Can an employer’s failure to investigate a fabricated allegation amount to race discrimination?


2 mins

Posted on 24 Nov 2015

An employee could not complain of race discrimination when his employer failed to investigate a made up grievance as he had not suffered a detriment.

Speedread

An employee had been treated less favourably when his employer investigated an allegation against him but failed to investigate an allegation he made that his manager had racially abused him. However, he could not succeed in a claim of direct discrimination, as he also needed to show that he had suffered a detriment. He had not suffered a detriment as the allegation was untrue.

Facts

In Singh v Cordant Security Mr Singh was of Indian ethnic origin. His manager was informed that Mr Singh smelt of alcohol at work. He sent him home whilst he investigated the allegation. Mr Singh subsequently alleged that his manager, who was white, had used racially abusive language towards him. His employer did not investigate his allegation.

He claimed race discrimination, alleging that his employer’s failure to investigate his grievance amounted to race discrimination. His employer had investigated the allegation against him but had not investigated his grievance against his manager. This was less favourable treatment on grounds of race.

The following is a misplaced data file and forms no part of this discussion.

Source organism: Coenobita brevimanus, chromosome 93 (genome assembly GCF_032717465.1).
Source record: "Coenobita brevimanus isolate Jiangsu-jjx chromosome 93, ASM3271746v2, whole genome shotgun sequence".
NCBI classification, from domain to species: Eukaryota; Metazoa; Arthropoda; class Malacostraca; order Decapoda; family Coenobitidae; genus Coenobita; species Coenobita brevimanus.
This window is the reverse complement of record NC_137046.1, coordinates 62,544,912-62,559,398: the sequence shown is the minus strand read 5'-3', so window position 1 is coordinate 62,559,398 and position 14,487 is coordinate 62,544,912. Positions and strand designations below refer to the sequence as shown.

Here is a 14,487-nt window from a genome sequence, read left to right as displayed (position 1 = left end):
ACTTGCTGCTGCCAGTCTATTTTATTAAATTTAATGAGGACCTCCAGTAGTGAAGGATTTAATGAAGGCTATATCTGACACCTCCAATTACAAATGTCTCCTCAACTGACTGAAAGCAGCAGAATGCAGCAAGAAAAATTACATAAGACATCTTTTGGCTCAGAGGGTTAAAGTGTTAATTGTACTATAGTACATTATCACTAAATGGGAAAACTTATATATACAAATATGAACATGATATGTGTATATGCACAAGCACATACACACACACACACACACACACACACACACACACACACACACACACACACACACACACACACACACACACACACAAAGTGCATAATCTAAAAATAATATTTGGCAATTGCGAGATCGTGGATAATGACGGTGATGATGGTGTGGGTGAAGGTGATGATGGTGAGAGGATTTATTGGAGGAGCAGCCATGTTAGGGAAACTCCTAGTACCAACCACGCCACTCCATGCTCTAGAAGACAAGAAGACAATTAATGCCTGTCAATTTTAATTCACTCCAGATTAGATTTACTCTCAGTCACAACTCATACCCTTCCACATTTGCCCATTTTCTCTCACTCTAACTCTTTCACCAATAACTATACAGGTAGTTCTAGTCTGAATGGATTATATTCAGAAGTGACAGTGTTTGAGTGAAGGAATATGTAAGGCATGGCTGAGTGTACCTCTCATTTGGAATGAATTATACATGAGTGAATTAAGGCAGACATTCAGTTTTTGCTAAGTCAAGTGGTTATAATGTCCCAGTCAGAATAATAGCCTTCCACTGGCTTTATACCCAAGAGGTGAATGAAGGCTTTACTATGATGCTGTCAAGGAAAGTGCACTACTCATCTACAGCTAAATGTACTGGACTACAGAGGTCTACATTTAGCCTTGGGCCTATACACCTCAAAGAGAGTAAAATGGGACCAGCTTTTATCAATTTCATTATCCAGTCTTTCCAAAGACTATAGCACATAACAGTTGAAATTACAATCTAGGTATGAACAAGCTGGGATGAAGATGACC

The employment tribunal decided that that Mr Singh had made up the allegation but still upheld his race discrimination claim. However, it awarded no compensation on the basis that he had suffered no injury to feelings as his allegation was untrue.

The employer appealed

The decision

The Employment Appeal Tribunal overturned the decision. It was necessary for Mr Singh to show not only that his employer had treated him less favourably but also that it had subjected him to a detriment.

A sense of grievance or injustice may amount to a sufficient detriment, but Mr Singh could have no sense of grievance or injustice arising from his employer’s failure to investigate a false allegation. He had suffered no detriment and his race discrimination claim failed.

Implications

Employers should always investigate grievances raised by employees. Although the employer in this case was ultimately successful in defending the race discrimination claim, this was only because the tribunal concluded that the employee made up the allegation. If the employer had investigated the allegation, it would have concluded that it was fabricated, rejected the grievance and may have avoided a race discrimination claim.

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